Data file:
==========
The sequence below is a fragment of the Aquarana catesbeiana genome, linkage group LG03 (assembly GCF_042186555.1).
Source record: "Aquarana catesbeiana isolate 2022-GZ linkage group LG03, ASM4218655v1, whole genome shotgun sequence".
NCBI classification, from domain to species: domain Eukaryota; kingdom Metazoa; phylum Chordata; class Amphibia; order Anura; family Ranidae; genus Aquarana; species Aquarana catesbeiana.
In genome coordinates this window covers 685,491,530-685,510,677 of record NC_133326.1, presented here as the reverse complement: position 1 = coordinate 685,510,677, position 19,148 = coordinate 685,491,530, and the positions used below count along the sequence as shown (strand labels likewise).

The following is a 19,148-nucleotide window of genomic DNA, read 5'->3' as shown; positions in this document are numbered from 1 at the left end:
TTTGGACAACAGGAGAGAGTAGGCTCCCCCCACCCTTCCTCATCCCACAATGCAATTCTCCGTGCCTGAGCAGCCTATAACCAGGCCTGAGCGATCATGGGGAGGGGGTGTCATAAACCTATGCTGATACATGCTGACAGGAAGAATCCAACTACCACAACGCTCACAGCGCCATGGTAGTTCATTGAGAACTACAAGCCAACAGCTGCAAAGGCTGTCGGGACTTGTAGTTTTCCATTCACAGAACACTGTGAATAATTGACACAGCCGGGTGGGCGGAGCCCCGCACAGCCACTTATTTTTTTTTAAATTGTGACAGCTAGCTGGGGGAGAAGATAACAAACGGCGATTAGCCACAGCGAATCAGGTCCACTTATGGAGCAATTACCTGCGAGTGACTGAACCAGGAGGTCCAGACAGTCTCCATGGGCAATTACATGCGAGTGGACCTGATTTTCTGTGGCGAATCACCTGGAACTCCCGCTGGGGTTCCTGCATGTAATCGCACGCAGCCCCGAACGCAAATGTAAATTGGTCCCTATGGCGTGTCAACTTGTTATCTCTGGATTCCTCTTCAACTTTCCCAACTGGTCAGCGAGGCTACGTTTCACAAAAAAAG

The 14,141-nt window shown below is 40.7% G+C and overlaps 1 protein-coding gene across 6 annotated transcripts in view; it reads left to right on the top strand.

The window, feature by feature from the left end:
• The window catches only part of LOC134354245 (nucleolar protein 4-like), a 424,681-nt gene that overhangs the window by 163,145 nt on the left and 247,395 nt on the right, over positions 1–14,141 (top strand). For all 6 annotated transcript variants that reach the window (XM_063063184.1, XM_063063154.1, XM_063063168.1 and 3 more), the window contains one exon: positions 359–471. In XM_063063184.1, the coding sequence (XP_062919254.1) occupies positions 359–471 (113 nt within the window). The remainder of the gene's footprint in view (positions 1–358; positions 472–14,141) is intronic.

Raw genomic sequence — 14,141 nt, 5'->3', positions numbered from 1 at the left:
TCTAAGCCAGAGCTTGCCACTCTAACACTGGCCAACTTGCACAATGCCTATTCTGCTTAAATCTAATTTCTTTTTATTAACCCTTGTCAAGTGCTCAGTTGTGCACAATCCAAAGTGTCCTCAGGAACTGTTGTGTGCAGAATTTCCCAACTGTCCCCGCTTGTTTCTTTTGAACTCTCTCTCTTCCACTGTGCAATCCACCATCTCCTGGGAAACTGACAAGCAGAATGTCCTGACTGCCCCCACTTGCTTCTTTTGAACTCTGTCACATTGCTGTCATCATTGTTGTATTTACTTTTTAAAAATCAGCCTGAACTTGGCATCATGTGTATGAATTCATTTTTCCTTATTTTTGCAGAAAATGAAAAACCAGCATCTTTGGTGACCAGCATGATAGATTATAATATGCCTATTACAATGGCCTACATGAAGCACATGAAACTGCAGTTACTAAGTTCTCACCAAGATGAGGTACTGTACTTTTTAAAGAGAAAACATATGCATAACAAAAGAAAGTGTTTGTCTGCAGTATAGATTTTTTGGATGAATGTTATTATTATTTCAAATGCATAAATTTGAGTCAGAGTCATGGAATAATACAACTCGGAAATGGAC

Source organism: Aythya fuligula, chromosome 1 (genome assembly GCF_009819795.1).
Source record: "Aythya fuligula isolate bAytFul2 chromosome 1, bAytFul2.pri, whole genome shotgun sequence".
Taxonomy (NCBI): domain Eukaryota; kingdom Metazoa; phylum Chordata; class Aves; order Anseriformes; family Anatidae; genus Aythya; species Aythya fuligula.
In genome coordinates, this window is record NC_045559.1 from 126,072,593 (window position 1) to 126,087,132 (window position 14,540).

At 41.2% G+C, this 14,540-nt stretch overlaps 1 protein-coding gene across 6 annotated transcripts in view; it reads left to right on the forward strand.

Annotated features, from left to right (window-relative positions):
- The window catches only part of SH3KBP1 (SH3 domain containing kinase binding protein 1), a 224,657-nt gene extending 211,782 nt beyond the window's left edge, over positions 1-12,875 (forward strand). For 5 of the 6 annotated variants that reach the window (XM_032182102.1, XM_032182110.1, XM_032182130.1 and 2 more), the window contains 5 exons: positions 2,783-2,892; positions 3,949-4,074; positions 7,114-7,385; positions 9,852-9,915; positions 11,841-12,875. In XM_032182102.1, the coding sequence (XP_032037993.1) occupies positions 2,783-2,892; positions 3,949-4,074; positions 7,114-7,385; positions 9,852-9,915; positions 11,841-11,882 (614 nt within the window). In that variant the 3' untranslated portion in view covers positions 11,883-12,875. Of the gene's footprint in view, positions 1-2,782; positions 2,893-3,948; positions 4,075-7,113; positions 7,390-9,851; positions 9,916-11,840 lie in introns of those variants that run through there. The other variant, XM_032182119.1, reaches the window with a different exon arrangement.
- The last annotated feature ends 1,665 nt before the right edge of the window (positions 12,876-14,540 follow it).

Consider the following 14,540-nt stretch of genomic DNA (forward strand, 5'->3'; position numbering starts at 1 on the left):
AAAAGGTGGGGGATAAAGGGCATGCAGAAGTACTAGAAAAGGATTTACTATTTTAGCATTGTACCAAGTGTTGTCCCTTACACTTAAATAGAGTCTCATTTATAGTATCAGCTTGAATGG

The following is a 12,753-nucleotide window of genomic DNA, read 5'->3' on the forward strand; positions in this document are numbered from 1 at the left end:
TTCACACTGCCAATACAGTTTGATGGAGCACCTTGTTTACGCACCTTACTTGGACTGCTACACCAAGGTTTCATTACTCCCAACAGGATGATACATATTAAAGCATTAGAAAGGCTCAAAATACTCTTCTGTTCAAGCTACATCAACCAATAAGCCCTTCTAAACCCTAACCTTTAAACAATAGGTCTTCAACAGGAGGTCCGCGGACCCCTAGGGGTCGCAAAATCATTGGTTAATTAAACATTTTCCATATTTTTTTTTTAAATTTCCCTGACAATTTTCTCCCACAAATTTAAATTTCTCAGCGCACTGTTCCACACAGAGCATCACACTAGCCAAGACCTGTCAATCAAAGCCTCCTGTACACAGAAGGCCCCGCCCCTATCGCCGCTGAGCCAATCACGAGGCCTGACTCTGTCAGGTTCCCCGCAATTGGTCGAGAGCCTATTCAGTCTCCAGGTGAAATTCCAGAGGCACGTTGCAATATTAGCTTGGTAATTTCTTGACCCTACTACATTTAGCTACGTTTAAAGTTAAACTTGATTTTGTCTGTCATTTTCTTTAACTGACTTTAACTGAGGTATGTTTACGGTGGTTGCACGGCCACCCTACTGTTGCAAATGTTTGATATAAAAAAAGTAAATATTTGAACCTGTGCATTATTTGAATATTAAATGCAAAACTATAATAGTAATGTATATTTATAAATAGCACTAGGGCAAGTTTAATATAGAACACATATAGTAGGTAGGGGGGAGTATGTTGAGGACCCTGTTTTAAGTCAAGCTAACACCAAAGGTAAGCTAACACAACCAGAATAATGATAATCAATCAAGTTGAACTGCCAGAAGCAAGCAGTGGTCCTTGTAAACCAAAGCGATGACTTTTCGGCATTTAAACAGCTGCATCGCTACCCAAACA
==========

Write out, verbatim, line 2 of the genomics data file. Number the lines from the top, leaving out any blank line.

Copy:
Source record: "Aquarana catesbeiana isolate 2022-GZ linkage group LG03, ASM4218655v1, whole genome shotgun sequence".